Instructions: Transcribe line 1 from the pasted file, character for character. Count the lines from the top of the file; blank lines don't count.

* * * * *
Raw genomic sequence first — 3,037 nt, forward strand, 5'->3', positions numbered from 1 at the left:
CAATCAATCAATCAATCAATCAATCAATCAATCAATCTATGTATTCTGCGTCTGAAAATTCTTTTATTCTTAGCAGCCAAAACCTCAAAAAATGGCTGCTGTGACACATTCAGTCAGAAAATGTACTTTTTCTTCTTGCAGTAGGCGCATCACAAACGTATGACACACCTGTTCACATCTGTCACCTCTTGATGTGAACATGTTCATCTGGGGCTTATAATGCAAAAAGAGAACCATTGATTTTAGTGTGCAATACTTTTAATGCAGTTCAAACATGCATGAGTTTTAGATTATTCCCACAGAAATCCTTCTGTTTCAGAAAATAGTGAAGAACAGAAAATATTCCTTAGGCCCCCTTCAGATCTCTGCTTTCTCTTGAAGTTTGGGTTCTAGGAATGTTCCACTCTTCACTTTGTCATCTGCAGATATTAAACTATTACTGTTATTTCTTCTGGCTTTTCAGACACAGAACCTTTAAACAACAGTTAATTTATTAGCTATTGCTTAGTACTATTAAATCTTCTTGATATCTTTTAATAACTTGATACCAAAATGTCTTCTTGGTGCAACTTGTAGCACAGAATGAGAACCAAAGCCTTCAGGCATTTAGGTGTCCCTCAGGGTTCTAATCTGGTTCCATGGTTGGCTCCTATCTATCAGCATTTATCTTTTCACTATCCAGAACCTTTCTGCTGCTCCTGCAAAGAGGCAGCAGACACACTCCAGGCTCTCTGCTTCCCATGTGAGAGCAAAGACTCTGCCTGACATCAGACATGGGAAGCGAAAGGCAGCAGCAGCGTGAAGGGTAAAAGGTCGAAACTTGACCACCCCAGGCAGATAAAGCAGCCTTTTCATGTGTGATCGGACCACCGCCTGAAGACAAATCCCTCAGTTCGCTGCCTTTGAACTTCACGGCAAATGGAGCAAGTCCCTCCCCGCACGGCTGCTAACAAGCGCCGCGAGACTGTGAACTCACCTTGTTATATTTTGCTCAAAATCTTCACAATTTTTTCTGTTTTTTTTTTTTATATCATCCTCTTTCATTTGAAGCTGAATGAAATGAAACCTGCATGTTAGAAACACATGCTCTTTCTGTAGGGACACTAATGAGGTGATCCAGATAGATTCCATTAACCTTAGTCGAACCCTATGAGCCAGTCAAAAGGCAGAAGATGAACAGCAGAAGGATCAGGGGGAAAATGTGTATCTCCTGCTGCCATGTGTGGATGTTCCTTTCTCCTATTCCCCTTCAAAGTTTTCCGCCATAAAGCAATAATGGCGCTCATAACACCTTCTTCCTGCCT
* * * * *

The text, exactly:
Raw genomic sequence first — 3,037 nt, forward strand, 5'->3', positions numbered from 1 at the left: